How Mentoring Led To The First All-Female Congressional Delegation

0102 nhCongress has been making headlines recently for being even more dysfunctional and deadlocked than usual, thanks to the “fiscal cliff” disaster just narrowly averted. This morning, Politico reported that House Speaker John Boehner walked up to the Senate Majority Leader, Harry Reid, as negotiations began and said, “Go f— yourself.” How kind and professional! So it’s about time we got to read an upbeat story about the institution, and here’s a great one: The story of how New Hampshire produced the first all-female congressional delegation, which becomes official tomorrow. As one newly elected representative put it, “Pink is the new power color in New Hampshire.”

Back in November, New Hampshire voters did something pretty amazing. (I may be biased because I’m one of them.) We elected women to fill both of the states’ seats in the House of Representatives; women already held both Senate seats, and the governorship. That means the top five political offices, including the entire Congressional delegation, will all held by women.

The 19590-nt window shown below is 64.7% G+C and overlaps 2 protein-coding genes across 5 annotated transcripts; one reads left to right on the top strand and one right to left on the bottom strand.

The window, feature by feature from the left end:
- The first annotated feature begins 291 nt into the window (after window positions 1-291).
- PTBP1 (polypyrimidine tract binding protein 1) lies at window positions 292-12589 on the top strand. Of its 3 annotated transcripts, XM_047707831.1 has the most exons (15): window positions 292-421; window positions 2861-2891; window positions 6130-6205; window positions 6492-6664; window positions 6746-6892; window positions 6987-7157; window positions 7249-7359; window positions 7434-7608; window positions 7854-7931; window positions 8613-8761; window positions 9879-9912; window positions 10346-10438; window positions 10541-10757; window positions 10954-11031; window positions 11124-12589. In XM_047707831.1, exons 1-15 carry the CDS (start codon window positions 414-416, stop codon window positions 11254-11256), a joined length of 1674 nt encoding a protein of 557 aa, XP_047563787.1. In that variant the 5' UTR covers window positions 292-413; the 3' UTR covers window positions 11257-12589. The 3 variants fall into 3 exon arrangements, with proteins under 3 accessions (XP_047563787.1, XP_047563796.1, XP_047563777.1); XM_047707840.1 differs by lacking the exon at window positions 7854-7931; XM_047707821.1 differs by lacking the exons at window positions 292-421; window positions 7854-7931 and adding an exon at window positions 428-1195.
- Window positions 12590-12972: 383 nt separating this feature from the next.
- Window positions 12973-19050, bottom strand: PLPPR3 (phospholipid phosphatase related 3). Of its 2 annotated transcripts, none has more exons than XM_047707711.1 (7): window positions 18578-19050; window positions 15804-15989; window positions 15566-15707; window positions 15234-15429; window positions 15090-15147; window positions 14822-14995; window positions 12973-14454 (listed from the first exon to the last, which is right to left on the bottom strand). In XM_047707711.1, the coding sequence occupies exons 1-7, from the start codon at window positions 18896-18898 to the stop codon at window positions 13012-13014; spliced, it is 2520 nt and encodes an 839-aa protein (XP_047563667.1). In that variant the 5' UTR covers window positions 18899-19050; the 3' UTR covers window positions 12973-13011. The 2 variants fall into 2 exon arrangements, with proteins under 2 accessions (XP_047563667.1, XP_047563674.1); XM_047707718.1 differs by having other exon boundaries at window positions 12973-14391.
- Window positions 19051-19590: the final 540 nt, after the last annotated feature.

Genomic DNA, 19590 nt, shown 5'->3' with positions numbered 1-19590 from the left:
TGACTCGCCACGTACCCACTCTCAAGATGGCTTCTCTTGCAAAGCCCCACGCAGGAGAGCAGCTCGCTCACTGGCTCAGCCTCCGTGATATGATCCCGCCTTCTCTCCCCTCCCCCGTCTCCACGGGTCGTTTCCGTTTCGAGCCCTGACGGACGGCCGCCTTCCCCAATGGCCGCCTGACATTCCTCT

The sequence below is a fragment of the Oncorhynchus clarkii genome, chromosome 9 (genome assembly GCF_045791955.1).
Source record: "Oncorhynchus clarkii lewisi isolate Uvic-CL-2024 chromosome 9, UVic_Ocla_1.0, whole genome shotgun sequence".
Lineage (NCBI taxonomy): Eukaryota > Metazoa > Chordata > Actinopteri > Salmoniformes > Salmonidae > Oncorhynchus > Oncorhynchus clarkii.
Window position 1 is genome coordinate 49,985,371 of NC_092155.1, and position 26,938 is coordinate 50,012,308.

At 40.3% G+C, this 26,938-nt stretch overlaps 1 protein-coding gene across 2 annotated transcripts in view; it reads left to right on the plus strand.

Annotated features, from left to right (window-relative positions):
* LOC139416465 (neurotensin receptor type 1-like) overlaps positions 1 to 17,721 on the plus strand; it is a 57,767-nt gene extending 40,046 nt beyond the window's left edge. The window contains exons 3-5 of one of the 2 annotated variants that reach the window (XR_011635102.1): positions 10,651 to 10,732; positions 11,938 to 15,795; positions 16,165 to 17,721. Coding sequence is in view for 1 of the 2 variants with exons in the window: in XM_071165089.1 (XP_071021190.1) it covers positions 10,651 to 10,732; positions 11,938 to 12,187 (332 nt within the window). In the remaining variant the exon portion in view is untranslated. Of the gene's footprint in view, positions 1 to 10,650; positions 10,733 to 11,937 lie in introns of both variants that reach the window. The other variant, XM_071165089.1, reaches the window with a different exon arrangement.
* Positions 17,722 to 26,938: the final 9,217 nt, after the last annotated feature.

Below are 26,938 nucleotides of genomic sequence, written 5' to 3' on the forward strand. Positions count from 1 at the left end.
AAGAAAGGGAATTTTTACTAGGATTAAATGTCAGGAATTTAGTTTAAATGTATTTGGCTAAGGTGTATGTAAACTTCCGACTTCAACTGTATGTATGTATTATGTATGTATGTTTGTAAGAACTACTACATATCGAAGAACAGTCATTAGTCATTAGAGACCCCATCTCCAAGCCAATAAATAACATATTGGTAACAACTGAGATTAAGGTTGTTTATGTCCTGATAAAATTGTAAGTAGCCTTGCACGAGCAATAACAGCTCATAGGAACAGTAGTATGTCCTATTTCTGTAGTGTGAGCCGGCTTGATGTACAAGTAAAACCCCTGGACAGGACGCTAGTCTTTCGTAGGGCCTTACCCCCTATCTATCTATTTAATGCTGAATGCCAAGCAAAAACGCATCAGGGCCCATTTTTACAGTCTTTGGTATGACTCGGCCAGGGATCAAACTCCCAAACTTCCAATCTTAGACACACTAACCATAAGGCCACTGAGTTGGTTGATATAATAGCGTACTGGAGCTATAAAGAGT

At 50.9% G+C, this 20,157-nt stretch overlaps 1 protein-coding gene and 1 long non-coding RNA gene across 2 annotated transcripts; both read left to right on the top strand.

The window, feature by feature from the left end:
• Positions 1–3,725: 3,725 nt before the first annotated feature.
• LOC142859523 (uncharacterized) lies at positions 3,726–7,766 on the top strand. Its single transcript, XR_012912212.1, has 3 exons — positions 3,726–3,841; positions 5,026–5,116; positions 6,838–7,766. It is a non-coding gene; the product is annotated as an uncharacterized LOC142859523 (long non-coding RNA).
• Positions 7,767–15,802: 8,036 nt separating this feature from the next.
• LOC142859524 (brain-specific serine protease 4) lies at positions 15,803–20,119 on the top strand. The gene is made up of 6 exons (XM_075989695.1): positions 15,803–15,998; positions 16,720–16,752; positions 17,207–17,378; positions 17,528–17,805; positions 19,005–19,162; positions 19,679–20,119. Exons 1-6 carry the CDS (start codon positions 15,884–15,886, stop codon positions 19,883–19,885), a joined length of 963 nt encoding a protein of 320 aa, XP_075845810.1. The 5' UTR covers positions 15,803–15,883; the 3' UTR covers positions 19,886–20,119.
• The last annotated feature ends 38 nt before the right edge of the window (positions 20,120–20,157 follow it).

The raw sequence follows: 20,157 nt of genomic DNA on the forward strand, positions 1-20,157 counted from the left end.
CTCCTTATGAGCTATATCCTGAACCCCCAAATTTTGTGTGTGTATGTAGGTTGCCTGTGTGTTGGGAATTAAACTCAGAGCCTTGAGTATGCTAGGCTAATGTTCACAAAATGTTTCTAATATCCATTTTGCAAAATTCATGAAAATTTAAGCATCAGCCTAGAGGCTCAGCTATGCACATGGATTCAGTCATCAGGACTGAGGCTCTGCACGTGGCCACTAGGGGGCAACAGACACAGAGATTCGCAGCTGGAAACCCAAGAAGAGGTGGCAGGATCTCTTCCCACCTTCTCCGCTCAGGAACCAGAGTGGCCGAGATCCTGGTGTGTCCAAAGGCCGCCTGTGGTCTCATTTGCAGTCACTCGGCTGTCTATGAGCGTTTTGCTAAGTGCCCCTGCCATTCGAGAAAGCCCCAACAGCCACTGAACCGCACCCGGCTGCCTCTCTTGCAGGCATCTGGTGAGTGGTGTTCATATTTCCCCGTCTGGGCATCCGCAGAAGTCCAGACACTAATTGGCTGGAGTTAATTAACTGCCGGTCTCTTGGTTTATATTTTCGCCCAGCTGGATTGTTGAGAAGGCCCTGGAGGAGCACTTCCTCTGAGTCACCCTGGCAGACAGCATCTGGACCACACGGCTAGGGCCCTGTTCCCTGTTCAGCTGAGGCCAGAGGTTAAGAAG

That’s a first for any state. In fact, as the New York Times explains, six states have never elected a woman to the House, and four have never had a woman senator. When New Hampshire’s representatives and senators are sworn into office tomorrow, it will officially make history.

The Times has an insightful story about how exactly this came to be, and why New Hampshire has such a long history of women serving in prominent positions. It’s a story about mentoring, flex-time, and the development of a rich “pipeline” for women interested in politics.

First, the women’s families and workplaces were supportive. Representative Carol Shea-Porter wasn’t sure she should run because she has been caring for her sick mother. But instead, her mother said, “You better run.” Representative Ann McLane Kuster was allowed to work just four days a week at her law firm while she raised her children.

And New Hampshire is a particularly friendly state to women hoping to get started in politics. The state house is huge, giving many people a chance to get their foot in the door. It has 400 members, and women have made up at least 100 of them every year since 1975. This means Kuster’s mother was a mentor to senator Jeanne Shaheen. Shaheen in turn has mentored Kuster and other women. “There are lots of opportunities for women to pitch in, prove their competence and learn a lot about governing and the political process,” the new governor, Maggie Hassan, tells the paper. “We’ve had a very deep bench of women.”

Photo: NHPR

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